Women In Family Business – Five Reasons Your Husband Won’t Slow Down to Reduce Stress

By Patricia Annino, J.D., Thomas Davidow, Ed.D. & Cynthia Adams Harrison, Ed.D., LICSW

I’m worried: My husband does too much and is under too much stress.

Most likely you’re worrying that your husband’s stress level could affect his health. If he got sick, or worse, died, you would lose him and your relationship. Although the thought may not be uppermost in your mind, you’re probably also worried that you wouldn’t know what to do about your own situation or the business, especially if you don’t know what’s going on in it. If you’ve been urging your husband to slow down and he doesn’t listen to you, here are five reasons why your pleas may be falling on deaf ears:

  1. He has always been this way. As an entrepreneur and owner of a family business, your husband has doubtless been a highly energetic, hard worker for decades, most likely since you met him. His work ethic created habits which he has held onto for decades. Old habits die hard.
  2. The business is his identity. Your husband’s definition of himself depends upon where his identity is banked. If it has been banked within the walls of the family business until now, he will have a hard time redefining himself.
  3. He needs to know he can still “cut it.” Your husband’s ego, emotions, and independence come from the idea that he can still perform effectively. Where else besides the family business is he going to get that confirmation? On the golf course? Traveling? Unlikely. As long as he remains immersed in the family business, with all its stresses and worries; as long as he is still making important decisions, he will continue to experience himself as vital. He does not want to give that up. That is why we read about highly successful CEO’s of family owned businesses who, nearing eighty insist on deciding how a fourth floor bathroom should be decorated.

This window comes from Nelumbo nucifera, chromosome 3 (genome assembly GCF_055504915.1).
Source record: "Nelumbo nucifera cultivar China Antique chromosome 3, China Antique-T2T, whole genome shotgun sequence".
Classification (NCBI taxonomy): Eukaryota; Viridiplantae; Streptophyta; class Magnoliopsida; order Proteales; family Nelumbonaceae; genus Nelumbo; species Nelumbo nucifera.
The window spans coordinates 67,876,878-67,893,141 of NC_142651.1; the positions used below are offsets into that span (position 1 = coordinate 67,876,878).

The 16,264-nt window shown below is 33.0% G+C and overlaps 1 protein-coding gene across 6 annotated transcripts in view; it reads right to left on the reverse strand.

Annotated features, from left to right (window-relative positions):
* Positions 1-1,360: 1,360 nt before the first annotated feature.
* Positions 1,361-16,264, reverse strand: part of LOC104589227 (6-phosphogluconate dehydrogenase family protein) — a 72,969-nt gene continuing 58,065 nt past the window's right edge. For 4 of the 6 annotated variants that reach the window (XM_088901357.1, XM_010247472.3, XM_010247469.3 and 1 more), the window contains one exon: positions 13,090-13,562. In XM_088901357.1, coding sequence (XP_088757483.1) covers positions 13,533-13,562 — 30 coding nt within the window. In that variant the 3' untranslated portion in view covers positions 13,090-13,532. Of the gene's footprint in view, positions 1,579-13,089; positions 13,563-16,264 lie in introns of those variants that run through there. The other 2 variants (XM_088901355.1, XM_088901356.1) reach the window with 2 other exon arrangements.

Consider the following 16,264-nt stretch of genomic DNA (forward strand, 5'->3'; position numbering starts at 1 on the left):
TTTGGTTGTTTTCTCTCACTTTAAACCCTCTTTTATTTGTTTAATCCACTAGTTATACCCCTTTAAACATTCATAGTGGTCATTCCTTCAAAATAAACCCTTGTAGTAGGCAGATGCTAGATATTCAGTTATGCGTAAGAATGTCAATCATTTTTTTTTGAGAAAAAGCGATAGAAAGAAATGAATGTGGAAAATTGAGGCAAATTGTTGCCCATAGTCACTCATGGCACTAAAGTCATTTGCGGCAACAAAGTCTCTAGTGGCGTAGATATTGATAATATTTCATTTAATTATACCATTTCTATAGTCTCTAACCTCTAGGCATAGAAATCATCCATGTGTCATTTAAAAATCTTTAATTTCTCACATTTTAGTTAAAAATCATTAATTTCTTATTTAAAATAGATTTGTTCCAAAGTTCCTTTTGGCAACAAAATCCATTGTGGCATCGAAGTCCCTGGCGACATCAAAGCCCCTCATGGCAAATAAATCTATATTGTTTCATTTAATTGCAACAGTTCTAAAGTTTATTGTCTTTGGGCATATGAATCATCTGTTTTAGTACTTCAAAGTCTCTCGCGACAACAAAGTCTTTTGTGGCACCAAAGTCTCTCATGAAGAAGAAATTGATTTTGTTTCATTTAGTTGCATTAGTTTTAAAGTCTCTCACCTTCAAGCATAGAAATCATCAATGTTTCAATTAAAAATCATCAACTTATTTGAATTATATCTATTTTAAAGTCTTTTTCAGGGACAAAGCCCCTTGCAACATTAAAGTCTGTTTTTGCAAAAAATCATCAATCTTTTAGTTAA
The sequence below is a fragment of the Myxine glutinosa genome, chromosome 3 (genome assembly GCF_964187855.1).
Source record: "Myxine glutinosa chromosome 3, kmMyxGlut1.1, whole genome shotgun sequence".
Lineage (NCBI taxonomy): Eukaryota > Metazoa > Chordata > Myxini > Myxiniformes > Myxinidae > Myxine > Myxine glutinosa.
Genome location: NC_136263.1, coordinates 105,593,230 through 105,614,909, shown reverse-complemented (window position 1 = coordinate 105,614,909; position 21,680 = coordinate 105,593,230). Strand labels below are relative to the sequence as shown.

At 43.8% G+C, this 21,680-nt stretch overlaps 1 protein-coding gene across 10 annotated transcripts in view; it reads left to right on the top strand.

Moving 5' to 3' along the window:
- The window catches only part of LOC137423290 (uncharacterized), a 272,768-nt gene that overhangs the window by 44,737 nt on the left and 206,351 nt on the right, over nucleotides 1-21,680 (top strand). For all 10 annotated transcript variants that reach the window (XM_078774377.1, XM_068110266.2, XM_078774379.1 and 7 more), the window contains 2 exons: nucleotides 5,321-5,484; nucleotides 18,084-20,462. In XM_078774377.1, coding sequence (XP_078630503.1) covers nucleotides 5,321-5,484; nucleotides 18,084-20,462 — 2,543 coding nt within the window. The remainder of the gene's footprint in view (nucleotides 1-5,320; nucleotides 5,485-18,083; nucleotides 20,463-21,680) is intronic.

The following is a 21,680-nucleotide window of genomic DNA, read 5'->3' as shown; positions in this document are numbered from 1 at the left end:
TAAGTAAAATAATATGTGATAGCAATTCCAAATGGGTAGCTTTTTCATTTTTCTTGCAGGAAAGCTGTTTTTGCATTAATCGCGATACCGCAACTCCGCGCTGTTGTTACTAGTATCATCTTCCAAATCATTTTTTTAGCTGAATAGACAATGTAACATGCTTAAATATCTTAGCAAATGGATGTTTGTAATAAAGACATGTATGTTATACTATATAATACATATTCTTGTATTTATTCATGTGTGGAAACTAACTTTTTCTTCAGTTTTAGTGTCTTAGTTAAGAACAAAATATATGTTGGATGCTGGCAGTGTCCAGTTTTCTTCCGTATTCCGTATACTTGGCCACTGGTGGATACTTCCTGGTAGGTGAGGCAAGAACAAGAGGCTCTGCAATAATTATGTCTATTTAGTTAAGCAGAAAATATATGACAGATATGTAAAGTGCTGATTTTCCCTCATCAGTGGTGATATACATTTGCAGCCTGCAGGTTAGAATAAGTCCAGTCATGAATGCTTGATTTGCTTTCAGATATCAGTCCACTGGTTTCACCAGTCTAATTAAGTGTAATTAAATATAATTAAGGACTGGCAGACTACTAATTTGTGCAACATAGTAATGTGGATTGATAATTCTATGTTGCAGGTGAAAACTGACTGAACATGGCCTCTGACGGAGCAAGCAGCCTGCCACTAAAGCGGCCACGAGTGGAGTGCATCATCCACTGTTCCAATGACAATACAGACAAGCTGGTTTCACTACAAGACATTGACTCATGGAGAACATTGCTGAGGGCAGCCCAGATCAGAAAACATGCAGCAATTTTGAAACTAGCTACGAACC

4. He doesn’t want to admit that he’s getting older. To one extent or another, we all choose to deny the reality of aging. We look at recent photos of ourselves that we don’t like, and our first thought is that the picture didn’t come out well-there must have been something wrong with the camera or the focus or the angle-instead of acknowledging that we have simply gotten older.
  5. He’s overcompensating. Although your husband may notice that it’s a little harder to get out of bed in the morning, or that a muscle hurts in a way it hasn’t before, he is still driven to feel as good as he did in his 20’s and 30’s. He doesn’t want to know that it’s harder to lift something or go all day without a break or deal with five problems at once. In order to stave off the sense of helplessness that accompanies aging and to prove that he’s not losing strength, he may go into overdrive and do more rather than less. And he’s not necessarily conscious of it.

Patricia Annino is a sought after speaker and nationally recognized authority on women and estate planning.  She educates and empowers women to value themselves and their contributions in order to ACCOMPLISH GREAT THINGS in the world – and in so doing PROTECT THEMSELVES, those they love, and the organizations they care about.  Annino recently announced the release of an updated version of her successful book, Women and Money: A Practical Guide to Estate Planning to include recent changes in the laws that govern how we protect our assets during and beyond our lifetime.  Annino’s book is an exhortation, resource and trusted companion for women in all facets of life.  To purchase the book visit:  http://amzn.to/hOHuEV or for more about Annino, visit: www.patriciaannino.com

 

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